About this Research Topic
The revolutionary growth in computation speed and memory storage capability has fueled a new era in analysing biological data. Rapid progress has been made in the techniques and equipment of high-throughput technologies (sequencing, omics), enabling an exponentially growing knowledge acquisition of microbial genomes and microbiome. Advances in genome sequencing technologies and metagenomic analysis have enabled researchers to study these microbes and their function and research microbiome-based interactions in the natural and industrial environment through human health and agricultural systems. However, the vast amount of information generated in these ways has to be stored, structured, indexed, analyzed, and tied up to available experimental data. This need has resulted in the development of bioinformatics at the intersection of microbiology and information science.
We created a research topic to fill a gap for which no publication avenue is particularly geared to computationally oriented, strongly biologically motivated, and pragmatic articles focused on microbes. On the one hand, the bioinformatics journals are generally very computer technical and unlikely to be read by the diverse community of microbiologists. There is also a strong emphasis in bioinformatics literature on human/mammalian systems, though this is a secondary issue. On the other hand, microbial informatics work has appeared in a variety of microbiological publications. Still, it is seldom a good fit, and methods that span diverse microbes have no obvious home.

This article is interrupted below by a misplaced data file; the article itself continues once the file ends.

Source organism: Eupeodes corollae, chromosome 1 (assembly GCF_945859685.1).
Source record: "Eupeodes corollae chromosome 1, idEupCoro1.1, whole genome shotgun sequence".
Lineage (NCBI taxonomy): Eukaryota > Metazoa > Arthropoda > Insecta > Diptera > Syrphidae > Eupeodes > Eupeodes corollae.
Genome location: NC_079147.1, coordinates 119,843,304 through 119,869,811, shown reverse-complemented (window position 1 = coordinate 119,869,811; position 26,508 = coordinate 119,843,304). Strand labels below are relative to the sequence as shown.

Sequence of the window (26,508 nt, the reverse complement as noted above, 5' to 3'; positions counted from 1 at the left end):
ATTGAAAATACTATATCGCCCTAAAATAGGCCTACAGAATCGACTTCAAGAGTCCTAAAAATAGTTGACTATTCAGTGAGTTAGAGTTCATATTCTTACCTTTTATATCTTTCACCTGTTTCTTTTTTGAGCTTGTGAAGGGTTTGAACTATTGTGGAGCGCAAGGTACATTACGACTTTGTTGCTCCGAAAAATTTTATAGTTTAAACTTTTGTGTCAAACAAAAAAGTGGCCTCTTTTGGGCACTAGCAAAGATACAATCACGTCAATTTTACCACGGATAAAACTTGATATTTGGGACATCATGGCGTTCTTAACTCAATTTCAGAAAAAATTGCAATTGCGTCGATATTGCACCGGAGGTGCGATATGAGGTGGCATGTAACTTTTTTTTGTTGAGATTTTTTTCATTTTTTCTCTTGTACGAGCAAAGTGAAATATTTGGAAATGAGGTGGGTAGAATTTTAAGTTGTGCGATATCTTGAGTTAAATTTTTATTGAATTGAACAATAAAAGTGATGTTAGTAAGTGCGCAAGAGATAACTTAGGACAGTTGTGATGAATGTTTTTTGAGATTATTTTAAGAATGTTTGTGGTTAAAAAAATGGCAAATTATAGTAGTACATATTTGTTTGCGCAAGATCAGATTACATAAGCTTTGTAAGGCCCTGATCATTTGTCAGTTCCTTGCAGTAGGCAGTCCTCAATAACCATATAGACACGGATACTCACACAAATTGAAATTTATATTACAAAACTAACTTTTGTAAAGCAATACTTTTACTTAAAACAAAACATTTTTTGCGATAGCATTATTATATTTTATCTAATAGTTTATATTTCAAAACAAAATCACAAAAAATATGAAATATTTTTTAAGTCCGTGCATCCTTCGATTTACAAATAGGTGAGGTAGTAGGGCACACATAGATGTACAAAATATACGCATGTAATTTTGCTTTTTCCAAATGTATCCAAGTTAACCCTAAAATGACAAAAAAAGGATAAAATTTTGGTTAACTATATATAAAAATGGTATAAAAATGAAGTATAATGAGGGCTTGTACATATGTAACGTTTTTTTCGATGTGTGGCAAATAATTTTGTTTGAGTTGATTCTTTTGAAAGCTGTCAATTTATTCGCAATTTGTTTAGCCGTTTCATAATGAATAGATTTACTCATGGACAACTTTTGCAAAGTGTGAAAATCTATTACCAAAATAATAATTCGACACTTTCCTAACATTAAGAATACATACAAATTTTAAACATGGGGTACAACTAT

This Research Topic aims to collect all article types (Original Research papers, critical Reviews focusing on recent achievements in this field and short Perspectives) related to microbiome and microbial informatics. Specific topics may include but are not limited to the microbiome, microbial comparative genomics, microbial protein structure and function, microbial systems and metagenomics, the mathematical modelling of microbial systems. We would be happy to consider it if you have worked at the interface between computation and microbiology (both broadly defined).
Keywords: Microbiome, Bioinformatics, Evolutionary and genomic microbiology, Metagenomics, Data mining, Computational techniques
Important Note: All contributions to this Research Topic must be within the scope of the section and journal to which they are submitted, as defined in their mission statements. Frontiers reserves the right to guide an out-of-scope manuscript to a more suitable section or journal at any stage of peer review.